We went downstairs and outside. We grabbed our banners and instruments and performed one last encore in front of the court. It started out with Franz and Margaret’s lament, which as always was very moving, but then we realised people might think we were sad because of the court verdict. So we changed to something more jaunty – the old gospel tune Down By The Riverside, with a few verses updated to make it more relevant to Pine Gap and the age of remote electronic warfare.

Sentencing submissions needed to be prepared; so we did that sitting in the park, only mildly disrupted by various people stopping in to say hello and wish us well. Having already seen the Crown’s submissions for Paulie’s sentencing over a week ago, we weren’t surprised to see them claim we were a great threat to national security and the only appropriate sentence was one of imprisonment. We had already seen Justice Reeves ask on what grounds they could claim this and Mr McHugh squirm behind the bench as he tried to justify it. So we weren’t that worried.

Once we got to the hearing, the prosecution was far less insistent on us getting prison than they had been for Paulie. We handed in the 90 letters asking for clemency the court had been sent from politicians, lawyers, organisations and random strangers. We also had one last bit of courtroom fun arguing against the Crown’s submissions and looking through each others’ criminal records (unfortunately we are going to have to plant a few trees to offset the paper used in this court case; and Jim’s list of prior convictions was one last hefty document).

Justice Reeves helpfully reminded each of us that we could get our sentence somewhat mitigated if we showed contrition for our actions. He got responses varying from “I have nothing to offer on that count”, to “I’m very sorry Pine Gap is still open and committing war crimes”, to Franz quoting Catholic Worker founder Dorothy Day’s immortal line “our problems stem from our acceptance of this filthy rotten system”.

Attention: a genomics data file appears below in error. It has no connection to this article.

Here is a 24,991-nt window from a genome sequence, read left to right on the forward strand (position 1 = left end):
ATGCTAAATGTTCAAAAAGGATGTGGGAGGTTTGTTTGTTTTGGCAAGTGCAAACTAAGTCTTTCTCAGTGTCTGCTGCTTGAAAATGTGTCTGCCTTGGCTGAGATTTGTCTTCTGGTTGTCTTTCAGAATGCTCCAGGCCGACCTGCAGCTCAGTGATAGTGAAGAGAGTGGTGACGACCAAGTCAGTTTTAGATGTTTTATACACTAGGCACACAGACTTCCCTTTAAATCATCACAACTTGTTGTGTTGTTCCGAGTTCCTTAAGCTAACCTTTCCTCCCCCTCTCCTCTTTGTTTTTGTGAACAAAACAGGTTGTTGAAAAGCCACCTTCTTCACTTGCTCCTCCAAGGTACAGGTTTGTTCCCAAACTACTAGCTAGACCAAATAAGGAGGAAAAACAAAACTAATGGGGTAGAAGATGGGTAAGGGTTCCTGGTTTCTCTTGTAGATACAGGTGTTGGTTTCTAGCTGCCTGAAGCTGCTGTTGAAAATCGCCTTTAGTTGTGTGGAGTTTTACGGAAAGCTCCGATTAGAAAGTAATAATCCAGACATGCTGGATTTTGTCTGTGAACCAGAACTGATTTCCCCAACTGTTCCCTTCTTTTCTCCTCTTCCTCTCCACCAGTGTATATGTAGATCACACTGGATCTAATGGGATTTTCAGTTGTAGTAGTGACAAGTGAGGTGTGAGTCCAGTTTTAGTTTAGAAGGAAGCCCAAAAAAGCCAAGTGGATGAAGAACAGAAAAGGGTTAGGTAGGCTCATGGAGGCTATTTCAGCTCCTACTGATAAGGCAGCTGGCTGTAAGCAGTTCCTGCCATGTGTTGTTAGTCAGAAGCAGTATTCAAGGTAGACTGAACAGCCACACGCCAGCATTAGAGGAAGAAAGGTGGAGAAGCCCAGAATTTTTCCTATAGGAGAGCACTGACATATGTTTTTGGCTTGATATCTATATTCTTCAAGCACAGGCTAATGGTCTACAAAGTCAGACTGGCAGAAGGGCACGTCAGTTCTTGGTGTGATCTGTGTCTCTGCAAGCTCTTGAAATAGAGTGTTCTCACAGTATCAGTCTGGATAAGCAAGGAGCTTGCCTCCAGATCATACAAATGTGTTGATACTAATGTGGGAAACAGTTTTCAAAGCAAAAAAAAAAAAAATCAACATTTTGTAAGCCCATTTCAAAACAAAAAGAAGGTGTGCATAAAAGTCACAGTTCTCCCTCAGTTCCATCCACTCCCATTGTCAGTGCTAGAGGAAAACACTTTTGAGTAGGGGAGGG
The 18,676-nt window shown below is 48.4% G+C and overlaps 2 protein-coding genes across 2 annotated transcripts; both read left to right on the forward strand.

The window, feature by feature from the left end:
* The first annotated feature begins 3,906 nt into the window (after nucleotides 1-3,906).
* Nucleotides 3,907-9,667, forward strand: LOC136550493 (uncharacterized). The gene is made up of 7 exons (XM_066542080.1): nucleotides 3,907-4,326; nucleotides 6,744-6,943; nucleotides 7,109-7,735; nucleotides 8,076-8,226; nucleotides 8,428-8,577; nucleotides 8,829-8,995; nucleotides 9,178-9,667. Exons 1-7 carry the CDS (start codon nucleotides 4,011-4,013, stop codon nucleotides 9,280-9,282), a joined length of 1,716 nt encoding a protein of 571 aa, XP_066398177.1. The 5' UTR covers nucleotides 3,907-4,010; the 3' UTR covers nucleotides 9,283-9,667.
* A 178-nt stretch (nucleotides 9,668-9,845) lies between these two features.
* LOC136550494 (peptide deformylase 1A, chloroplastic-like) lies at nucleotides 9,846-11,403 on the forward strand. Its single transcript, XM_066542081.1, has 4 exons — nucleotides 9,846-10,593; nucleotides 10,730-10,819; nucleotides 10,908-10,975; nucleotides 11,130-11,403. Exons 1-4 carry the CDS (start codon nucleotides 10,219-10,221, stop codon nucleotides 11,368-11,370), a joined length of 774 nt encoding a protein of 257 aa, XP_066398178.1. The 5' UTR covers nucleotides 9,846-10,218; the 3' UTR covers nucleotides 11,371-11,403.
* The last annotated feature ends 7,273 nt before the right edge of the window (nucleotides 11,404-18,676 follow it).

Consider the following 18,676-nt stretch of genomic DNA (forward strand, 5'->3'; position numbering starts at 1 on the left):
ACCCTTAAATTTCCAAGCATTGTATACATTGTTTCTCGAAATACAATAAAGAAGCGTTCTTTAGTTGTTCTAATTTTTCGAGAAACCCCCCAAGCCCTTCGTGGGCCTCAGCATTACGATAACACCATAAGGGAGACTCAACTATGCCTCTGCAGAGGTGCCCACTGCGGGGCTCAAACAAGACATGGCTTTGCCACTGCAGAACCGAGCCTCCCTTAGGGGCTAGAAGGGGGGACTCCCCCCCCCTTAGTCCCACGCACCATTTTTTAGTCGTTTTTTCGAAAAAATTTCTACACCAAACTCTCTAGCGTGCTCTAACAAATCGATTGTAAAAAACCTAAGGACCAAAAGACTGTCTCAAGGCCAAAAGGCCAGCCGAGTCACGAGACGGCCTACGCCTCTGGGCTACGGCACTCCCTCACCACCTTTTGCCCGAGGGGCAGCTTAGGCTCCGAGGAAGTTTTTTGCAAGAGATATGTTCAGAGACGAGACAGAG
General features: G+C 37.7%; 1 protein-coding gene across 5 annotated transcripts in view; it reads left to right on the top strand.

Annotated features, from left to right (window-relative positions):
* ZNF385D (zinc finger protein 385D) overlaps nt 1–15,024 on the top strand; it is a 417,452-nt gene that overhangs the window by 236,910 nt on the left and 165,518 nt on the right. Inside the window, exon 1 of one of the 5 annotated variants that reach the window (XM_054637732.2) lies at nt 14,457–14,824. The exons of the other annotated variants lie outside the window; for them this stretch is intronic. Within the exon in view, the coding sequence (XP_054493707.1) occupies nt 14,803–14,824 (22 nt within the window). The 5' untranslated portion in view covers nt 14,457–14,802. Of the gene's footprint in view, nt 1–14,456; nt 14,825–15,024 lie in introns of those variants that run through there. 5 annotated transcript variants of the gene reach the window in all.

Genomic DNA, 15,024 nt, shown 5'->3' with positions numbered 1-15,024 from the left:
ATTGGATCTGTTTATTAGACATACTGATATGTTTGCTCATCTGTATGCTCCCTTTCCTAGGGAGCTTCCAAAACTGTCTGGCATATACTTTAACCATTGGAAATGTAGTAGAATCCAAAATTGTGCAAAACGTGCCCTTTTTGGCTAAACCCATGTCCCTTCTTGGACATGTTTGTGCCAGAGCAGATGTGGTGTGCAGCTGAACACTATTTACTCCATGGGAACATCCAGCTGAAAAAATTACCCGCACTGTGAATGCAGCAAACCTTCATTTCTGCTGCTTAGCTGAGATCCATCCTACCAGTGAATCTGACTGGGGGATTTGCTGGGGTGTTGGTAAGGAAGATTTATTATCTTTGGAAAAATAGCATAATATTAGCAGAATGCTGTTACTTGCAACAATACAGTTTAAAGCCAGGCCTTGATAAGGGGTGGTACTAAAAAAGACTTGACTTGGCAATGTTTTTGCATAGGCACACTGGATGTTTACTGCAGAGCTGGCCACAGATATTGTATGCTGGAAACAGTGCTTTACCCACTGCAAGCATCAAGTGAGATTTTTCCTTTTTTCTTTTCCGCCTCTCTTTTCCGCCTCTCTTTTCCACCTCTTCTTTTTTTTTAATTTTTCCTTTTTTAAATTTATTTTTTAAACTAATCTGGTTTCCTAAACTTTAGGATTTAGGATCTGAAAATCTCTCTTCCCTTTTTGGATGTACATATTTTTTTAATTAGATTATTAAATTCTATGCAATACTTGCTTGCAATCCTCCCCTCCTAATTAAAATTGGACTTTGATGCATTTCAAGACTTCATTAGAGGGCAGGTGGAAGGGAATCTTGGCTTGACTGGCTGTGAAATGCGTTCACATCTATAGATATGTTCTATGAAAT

Sentencing was put off until December 4th; by which time the defendants, prosecution and judge will all be back in our various home cities. By the time this trial is over I will have written enough daily blogs to publish my first full length novel. We said thankyou and goodbye to all the court staff, who most of us had seen every weekday for the last fortnight.

One local friend had invited us to eat pizza at the community garden; another (who we met when she was walking past our banners and signs one lunch break) offered to take us exploring some underground caves. So we did both.

Our little sojourn in the red centre has been exhausting, challenging, inspiring and empowering. It’s been a pleasure working on the case with my four co-defendants (now co-offenders, I suppose); but also wonderful to be part of a diverse and beautiful community of people from Alice Springs and across the country that the trial has given an opportunity to come together. It’s not over yet; but whatever happens on December 4th, we will be alright and better for the experience.

Tomorrow we will probably leave town – we all have lives to get back to at home. But before we get on that long straight highway we’ll pay one last visit to the front gates of Pine Gap to remind both ourselves and that institution that one little court case is just a blip in the long struggle that is trying to resist empire and create a more peaceful world.

Peace, Andy.